The RBI conducts regular reviews to look after the functioning of commercial banks. It takes all the necessary steps to promote banks’ efficiencies and bring about required policy changes. The RBI implements various programmes to ensure healthy growth of the economy and improves the banking system.
There are several functions that the Central Bank is responsible for discharging apart from the traditional and supervisory ones. These non-monetary functions are essential for the overall betterment of the nation and the banking system.
Expanding the Banking System and Promoting Bank Habits:
The RBI is responsible for promoting banking habits in the nation’s economy and to functionally expand the banking system.
To reinstate this, the RBI initiated the following acts:
- Deposit Insurance Corporation, 1962
- Agricultural Refinance Corporation, 1963
- IDBI, 1964
- Unit Trust of India, 1964
- Industrial Reconstruction Corporation of India, 1972
- NABARD, 1988
To facilitate industrialization in India, the RBI also established numerous industrial finance corporations like Investment Corporation of India, Industrial Finance Corporation of India and Industrial Credit.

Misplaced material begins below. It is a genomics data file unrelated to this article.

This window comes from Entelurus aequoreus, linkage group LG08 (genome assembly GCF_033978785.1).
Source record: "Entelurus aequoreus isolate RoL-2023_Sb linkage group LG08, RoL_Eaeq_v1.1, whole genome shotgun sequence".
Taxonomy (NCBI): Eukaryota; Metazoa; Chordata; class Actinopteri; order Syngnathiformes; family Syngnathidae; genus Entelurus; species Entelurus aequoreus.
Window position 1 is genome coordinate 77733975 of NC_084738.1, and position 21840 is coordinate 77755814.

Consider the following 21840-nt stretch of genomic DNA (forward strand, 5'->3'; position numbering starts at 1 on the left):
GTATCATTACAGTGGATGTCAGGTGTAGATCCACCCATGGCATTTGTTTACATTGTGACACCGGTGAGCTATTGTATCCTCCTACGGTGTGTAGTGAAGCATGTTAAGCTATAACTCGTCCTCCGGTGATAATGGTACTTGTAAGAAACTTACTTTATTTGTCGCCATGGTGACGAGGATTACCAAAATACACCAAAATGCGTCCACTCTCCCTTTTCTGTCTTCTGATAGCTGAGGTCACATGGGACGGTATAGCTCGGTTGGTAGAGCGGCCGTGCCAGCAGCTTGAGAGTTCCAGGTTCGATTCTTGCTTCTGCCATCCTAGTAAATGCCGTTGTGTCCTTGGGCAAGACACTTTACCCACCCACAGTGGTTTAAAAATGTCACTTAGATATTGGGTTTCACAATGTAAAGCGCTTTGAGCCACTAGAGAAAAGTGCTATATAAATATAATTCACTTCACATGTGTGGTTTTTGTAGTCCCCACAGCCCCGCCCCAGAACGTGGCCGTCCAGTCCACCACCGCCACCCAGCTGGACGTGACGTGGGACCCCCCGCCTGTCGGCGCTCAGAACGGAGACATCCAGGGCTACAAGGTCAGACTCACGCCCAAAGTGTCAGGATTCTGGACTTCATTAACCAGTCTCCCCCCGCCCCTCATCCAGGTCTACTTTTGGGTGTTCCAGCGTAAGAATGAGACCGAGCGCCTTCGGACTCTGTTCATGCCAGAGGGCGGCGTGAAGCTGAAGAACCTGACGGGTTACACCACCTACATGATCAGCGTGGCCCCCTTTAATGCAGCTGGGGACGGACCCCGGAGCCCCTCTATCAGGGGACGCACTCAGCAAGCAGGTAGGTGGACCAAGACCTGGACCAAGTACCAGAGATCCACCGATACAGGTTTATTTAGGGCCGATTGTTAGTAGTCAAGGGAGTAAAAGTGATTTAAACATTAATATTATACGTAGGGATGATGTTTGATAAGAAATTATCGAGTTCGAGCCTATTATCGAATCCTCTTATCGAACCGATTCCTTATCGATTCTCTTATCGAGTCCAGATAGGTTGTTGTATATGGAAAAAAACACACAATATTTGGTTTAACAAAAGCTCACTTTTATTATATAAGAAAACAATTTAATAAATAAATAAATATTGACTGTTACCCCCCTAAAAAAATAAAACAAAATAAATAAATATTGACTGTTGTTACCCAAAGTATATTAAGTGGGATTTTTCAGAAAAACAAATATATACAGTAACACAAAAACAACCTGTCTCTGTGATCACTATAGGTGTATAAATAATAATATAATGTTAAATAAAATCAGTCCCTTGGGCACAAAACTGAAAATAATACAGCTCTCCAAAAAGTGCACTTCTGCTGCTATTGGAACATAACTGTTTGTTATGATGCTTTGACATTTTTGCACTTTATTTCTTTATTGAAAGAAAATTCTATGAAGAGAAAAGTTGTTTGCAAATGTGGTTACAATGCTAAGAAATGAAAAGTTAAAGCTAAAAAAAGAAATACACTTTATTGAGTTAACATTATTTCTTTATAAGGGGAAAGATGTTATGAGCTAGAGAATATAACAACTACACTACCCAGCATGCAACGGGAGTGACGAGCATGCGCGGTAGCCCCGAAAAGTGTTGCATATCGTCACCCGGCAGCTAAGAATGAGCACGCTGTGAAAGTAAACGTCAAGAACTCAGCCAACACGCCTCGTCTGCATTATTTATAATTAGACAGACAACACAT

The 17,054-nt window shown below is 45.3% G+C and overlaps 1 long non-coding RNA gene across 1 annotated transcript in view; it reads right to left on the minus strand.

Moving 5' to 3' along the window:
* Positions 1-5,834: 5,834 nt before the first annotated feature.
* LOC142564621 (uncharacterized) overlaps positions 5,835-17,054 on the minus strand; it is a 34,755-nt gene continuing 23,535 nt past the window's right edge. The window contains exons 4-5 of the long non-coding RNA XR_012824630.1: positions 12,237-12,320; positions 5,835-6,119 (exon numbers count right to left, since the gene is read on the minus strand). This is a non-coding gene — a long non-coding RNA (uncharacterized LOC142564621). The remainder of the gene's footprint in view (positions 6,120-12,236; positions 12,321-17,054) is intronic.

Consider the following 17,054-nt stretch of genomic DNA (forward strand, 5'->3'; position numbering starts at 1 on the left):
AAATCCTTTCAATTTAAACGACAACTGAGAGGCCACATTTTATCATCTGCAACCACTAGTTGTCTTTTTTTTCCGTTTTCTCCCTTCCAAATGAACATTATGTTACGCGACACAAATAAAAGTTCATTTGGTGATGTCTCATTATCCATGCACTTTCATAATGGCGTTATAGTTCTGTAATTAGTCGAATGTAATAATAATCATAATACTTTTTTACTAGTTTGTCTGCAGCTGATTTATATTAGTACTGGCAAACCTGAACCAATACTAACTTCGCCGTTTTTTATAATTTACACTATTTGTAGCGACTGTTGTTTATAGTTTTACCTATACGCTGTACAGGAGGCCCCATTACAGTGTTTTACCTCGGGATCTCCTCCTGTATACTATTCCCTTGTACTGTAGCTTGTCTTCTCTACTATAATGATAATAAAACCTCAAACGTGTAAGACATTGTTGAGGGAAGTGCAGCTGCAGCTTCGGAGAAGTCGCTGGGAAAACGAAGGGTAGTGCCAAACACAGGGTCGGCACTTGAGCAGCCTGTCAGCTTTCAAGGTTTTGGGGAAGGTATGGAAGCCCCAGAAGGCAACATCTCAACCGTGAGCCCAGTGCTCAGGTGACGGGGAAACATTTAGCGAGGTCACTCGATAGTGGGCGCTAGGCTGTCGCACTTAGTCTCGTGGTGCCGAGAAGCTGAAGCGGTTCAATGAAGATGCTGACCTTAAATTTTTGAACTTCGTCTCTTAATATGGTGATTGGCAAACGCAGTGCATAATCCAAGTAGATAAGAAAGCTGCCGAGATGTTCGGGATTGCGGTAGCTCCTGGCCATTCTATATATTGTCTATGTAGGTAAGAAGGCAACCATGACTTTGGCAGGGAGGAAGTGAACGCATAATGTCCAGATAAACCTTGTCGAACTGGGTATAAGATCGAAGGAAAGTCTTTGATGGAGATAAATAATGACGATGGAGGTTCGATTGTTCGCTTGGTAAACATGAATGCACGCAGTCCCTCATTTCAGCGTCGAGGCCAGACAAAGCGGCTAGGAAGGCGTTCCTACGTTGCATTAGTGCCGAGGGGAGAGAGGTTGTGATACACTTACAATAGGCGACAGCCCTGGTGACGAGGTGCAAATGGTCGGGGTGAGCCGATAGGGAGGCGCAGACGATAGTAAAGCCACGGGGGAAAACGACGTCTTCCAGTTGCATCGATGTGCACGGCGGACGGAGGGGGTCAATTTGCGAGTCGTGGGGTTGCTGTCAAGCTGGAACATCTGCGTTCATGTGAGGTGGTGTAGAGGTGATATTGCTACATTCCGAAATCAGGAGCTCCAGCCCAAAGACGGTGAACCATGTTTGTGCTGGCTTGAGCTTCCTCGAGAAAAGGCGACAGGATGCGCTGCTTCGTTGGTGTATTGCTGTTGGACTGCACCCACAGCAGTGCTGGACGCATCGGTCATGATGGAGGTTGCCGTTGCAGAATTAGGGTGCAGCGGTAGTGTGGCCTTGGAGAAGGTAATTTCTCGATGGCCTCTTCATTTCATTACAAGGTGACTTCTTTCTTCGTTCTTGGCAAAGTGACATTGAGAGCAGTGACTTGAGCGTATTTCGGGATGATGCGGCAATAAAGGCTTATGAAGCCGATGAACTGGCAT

Boosting Exports by Refinance Provision:
The Reserve Bank of India boosts exports by offering financial provisions for foreign trades. It handles this through The Export Credit and Guarantee Corporation (ECGC) and Exim Bank. The ECGC gives insurance on exports and the EXIM bank offers long-term financial assistance to various project exporters.
The RBI offers to refinance provisions to export credit by scheduled commercial banks to enhance export in India. The RBI ensures the interest rates on export credit to be fixed at a lower rate.
Aiding the Agricultural Sector:
The agricultural sector receives indirect financial support from the RBI regularly. It offers both short and long-term options for agriculture and related activities.
NABARD is a body that was established by the RBI to overlook the management of agricultural and rural credit. NABARD runs The National Rural Credit Funds, provides financial support to the rural regions. As of now, the RBI contributes Rs. 1.00 crore to the fund.
The RBI extends more inexpensive financial facilities to the agricultural division. Through the General Line of Credit to NABARD, the RBI provides a significant amount of money for the rural sector.
Collection of Data and Publishing Reports: